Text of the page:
February 15, 2007

More on the mystery jet

Mystery jet in Tegucigalpa, Honduras, photo La Prensa

The mysterious jet abandoned in the Tegucigalpa, Honduras airport on February 24, 2006, was officially auctioned on Tuesday, February 13, 2007, for $736,000. Part of the deal is that the government of Honduras will guarantee clear title to the 1968 Grumman Gulfstream Jet.

So what happened on Wednesday, the day after the auction and almost one year after the jet first appeared in Honduras? The Honduras newspaper, La Prensa, received a letter from an independent Mexican reporter providing new information. La Prensa reported that the old but luxurious jet is collateral for a loan in Mexico. It was brought to Honduras to illegally change the registration papers in order to sell it to a third party.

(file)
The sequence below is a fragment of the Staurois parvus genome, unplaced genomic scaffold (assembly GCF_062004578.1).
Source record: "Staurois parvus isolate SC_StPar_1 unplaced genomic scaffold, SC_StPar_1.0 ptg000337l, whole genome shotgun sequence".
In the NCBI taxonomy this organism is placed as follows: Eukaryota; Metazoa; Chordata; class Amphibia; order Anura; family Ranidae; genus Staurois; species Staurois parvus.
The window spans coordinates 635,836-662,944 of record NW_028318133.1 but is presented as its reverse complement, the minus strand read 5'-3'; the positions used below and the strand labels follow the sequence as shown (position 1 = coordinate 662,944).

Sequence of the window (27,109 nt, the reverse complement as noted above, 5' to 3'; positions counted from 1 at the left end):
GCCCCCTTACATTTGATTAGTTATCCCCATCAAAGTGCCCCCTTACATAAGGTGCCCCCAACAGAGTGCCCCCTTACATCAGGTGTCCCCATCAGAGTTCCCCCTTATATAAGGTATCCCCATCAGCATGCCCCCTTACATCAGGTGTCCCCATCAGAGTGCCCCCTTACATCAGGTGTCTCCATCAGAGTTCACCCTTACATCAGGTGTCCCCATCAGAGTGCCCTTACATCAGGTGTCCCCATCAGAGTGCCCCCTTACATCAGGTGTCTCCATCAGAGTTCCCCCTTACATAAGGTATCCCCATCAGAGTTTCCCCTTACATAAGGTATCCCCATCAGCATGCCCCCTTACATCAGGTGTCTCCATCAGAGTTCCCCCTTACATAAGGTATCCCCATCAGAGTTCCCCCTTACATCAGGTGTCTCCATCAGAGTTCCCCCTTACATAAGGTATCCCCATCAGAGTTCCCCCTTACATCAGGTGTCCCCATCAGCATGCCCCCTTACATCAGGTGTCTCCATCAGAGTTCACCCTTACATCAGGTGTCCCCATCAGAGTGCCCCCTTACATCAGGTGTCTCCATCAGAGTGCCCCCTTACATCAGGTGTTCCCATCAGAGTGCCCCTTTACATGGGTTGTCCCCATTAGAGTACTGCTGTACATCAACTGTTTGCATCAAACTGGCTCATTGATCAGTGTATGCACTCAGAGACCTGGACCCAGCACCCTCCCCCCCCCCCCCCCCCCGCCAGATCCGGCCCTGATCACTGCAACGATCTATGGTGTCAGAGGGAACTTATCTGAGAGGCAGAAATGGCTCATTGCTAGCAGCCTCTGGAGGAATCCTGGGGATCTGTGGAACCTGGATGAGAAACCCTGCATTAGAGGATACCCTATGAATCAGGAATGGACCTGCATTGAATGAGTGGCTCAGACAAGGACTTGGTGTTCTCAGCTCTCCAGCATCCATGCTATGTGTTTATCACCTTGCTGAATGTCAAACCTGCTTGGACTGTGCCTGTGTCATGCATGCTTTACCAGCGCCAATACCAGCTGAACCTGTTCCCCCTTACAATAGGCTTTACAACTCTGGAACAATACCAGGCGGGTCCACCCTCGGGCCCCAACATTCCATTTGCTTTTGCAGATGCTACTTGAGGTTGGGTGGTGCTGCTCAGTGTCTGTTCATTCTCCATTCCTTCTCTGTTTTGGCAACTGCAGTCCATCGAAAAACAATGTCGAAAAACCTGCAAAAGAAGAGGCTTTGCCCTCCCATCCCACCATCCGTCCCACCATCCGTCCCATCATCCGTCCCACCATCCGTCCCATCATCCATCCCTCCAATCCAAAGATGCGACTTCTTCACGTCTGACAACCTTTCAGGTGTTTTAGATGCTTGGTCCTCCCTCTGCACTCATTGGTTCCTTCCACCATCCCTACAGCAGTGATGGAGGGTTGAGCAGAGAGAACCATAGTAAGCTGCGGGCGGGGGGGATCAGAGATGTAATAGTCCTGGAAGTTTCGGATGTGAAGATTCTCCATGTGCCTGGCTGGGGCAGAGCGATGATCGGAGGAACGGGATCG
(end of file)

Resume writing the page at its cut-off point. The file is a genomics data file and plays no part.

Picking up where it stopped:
This new version was confirmed by the Honduran Fiscal General (Attorney General) who says that he has known this for awhile but hasn't revealed it publicly.
The information was also confirmed by a former high level government official who certified the authenticity of the collateral documents last year. He confirmed that the person or company who holds the $900 thousand loan could make a demand of the state for damages.

Why did the government of Honduras proceed with the auction when they knew the plane was collateral for a loan? Why did this information only become public the day after the sale? Why? − This is Honduras.

Later on Wednesday, an indignant President Mel Zelaya insisted that the jet was a result of a failed drug trafficking operation and qualified anyone believing this new story as "estupido" (stupid).
"Estupido" is not a word used lightly in Honduras.

To be continued.....
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